Applications like integrated circuits, microelectromechanical devices, antennas, sensors, actuators, and metamaterials benefit from heterogeneous material systems made of metallic structures and polymer matrixes. Due to their distinctive shells made of metal and polymer, scaly-foot snails, which are found in the deep ocean, exhibit high strength and temperature resistance. Recent metal deposition fabrication techniques have been used to create a variety of multi-material structures. However, using these complex hybrid processes, it is difficult to build complex 3D structures of heterogeneous material with improved properties, high resolution, and time efficiency. The use of electrical field-assisted heterogeneous material printing (EFA-HMP) technology has shown potential in fabricating metal-composite materials with improved mechanical properties and controlled microstructures. The technology is an advanced form of 3D printing that allows for printing multiple materials with different properties in a single print. This allows for the creation of complex and functional structures that are not possible with traditional 3D printing methods. The development of a photocurable printing solution was carried out that can serve as an electrolyte for charge transfer and further research into the printing solution's curing properties was conducted. A fundamental understanding of the formation mechanism of metallic structures on the polymer matrix was investigated through physics-based multiscale modeling and simulations. The relationship between the metallic structure's morphology, the printing solution's properties, and the printing process parameters was discovered.The thesis aims to investigate the microstructures and electrical properties of metal-composite materials fabricated using EFA-HMP technology and to evaluate the correlation between them. Several samples of metal-composite materials with different microstructures will be fabricated using EFA-HMP technology to accomplish this. The results of this study will provide a better understanding of the relationship between the microstructures and properties of metal-composite materials fabricated using EFA-HMP technology and contribute to the development of new and improved materials in various fields of application. Furthermore, this research will also shed light on the advantages and limitations of EFA-HMP technology in fabricating metal-composite materials and study the correlation between the microstructures and mechanical properties.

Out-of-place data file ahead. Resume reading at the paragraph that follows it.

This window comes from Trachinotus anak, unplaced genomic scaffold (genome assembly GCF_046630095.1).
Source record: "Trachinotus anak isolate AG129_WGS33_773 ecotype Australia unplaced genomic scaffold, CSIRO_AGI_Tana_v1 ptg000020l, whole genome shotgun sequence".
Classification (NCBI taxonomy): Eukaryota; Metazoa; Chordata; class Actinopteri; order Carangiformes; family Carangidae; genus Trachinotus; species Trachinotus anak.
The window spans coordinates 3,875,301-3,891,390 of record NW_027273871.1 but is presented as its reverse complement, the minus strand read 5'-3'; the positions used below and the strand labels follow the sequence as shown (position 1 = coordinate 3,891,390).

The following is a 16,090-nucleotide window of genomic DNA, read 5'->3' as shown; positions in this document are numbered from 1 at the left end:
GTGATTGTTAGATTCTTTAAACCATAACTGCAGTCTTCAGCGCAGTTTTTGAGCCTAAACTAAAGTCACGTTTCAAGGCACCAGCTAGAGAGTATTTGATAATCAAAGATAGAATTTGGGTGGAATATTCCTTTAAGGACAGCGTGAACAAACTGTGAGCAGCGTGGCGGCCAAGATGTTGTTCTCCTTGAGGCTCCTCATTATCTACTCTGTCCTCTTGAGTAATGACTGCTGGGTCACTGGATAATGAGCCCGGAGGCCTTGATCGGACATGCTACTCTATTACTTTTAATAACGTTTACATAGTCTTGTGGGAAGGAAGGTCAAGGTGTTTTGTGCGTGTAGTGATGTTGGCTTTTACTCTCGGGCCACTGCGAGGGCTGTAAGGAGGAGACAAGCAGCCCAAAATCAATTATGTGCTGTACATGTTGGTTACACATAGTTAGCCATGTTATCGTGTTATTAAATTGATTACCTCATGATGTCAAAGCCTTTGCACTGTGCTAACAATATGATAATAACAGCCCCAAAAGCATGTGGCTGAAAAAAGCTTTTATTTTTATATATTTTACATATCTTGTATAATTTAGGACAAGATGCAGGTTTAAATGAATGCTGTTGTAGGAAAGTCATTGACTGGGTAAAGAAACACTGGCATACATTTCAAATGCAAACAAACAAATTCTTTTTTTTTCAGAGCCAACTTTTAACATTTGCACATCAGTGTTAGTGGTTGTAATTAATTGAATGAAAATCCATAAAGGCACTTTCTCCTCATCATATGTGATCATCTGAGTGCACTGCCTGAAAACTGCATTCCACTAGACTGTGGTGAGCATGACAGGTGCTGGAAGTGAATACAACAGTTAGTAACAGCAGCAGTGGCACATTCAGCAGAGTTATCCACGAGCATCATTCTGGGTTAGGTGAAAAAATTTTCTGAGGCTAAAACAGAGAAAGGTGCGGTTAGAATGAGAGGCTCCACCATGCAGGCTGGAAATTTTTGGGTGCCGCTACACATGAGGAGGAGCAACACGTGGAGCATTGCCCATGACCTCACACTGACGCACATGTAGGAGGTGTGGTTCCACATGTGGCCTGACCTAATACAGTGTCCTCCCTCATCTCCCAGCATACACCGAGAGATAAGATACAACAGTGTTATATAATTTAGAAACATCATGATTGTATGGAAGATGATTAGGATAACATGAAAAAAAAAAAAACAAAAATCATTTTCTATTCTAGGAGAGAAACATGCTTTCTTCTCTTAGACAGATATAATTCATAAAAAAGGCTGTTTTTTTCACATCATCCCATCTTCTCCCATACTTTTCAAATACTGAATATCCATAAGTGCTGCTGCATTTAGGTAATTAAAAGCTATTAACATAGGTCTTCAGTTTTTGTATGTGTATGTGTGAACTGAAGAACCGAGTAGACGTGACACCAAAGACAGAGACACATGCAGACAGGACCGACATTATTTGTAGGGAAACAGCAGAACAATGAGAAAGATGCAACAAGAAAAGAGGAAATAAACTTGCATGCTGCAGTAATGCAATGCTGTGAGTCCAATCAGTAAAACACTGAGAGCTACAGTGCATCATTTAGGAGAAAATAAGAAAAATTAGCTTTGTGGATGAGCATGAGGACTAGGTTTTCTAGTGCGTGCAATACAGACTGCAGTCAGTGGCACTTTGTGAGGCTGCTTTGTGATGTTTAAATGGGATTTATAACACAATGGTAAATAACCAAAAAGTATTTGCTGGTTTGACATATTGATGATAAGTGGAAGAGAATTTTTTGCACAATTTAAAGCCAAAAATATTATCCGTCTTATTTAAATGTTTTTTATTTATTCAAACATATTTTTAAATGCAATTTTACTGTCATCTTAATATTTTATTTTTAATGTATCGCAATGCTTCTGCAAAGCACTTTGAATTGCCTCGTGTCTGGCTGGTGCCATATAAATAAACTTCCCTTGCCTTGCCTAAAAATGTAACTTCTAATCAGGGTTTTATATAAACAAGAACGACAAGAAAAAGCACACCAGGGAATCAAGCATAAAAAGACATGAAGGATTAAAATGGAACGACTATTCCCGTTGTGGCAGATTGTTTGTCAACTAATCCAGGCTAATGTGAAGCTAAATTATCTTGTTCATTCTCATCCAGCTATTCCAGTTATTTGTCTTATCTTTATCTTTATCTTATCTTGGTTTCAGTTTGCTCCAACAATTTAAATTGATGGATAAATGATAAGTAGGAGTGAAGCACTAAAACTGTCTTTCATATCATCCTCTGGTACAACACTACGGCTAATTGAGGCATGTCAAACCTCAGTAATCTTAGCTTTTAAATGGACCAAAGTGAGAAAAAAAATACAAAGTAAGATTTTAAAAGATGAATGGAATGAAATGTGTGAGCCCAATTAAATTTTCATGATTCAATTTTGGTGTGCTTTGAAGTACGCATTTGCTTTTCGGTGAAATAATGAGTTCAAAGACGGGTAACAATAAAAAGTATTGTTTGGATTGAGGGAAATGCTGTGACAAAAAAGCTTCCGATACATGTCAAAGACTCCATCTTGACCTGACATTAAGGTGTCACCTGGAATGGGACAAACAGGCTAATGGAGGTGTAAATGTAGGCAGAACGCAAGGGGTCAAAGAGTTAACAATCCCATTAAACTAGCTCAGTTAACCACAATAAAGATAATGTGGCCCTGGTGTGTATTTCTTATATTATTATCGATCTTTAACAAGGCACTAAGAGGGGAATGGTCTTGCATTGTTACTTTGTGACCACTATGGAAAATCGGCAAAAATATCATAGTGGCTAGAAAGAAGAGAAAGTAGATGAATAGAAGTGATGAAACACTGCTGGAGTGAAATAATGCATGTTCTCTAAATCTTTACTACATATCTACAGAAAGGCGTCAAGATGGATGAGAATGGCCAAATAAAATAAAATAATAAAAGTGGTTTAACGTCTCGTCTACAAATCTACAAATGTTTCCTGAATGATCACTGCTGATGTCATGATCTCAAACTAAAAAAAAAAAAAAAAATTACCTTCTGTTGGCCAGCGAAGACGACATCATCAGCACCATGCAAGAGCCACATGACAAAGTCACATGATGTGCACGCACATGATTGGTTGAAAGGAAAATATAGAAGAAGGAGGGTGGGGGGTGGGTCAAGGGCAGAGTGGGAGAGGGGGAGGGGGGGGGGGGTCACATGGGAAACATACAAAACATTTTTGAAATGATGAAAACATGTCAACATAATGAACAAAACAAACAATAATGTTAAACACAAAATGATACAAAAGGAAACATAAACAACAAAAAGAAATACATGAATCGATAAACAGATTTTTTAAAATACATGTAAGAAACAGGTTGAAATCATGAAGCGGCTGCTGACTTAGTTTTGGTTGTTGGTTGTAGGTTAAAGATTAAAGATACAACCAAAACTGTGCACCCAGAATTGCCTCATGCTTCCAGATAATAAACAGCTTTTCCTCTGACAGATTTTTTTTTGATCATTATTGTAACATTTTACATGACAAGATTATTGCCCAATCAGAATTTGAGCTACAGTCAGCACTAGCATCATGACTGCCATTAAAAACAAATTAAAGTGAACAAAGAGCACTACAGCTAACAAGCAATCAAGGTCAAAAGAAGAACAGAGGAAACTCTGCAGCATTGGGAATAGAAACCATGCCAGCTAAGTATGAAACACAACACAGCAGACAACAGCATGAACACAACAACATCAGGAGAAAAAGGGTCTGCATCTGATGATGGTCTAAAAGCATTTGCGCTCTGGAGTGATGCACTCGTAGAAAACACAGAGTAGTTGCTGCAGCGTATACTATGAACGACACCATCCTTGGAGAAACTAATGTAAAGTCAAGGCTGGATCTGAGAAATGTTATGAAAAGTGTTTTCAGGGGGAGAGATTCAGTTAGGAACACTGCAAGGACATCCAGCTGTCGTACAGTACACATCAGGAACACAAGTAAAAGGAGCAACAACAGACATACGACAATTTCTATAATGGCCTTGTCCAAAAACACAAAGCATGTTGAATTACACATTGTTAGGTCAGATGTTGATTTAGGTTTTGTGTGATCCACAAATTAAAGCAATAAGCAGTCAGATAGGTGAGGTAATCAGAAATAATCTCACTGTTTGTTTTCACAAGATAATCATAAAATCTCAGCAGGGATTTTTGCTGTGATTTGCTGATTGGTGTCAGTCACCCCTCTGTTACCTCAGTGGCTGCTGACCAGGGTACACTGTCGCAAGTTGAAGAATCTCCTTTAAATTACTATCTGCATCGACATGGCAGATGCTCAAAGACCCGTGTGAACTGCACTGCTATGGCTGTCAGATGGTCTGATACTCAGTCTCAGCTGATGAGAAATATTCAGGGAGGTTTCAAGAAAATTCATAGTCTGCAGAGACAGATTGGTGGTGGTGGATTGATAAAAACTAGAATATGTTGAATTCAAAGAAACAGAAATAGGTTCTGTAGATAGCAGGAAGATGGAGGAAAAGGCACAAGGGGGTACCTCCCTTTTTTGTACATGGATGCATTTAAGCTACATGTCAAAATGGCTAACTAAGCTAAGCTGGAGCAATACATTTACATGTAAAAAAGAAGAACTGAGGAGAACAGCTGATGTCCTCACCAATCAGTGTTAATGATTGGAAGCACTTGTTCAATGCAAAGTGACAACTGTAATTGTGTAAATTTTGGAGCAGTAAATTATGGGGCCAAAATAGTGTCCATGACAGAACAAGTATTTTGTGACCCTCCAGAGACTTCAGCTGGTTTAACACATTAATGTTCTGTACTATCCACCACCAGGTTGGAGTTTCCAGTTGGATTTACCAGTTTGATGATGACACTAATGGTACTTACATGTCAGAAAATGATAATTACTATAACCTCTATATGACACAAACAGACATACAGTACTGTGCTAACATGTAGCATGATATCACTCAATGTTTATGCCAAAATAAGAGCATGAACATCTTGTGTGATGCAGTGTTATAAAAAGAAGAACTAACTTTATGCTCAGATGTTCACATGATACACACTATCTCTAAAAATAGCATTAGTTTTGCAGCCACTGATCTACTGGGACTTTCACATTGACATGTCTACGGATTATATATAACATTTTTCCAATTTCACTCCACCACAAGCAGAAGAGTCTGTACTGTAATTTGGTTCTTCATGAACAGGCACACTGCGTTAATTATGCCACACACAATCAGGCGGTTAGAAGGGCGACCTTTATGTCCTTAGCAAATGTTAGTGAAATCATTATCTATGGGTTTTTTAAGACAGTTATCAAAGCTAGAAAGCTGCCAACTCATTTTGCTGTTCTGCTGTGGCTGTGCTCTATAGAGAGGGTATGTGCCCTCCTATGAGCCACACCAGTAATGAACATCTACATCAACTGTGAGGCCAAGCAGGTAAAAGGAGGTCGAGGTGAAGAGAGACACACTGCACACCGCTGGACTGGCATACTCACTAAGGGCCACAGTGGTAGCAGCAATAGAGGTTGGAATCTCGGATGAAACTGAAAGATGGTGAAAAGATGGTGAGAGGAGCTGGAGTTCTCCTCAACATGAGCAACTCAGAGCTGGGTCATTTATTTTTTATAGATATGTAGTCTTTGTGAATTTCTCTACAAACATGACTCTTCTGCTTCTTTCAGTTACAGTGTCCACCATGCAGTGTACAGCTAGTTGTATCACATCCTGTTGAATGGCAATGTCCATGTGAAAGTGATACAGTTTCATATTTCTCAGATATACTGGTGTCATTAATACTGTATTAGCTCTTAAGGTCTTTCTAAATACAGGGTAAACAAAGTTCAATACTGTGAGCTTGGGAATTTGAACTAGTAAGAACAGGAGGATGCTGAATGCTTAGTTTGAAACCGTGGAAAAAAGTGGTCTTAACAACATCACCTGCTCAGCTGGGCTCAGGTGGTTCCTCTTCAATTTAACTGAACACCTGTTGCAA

Date Created
2023
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Studies on Microscale Defects in Janus Monolayers

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Description
In the past decade, 2D materials especially transition metal dichalcogenides (TMDc), have been studied extensively for their remarkable optical and electrical properties arising from their reduced dimensionality. A new class of materials developed based on 2D TMDc that has gained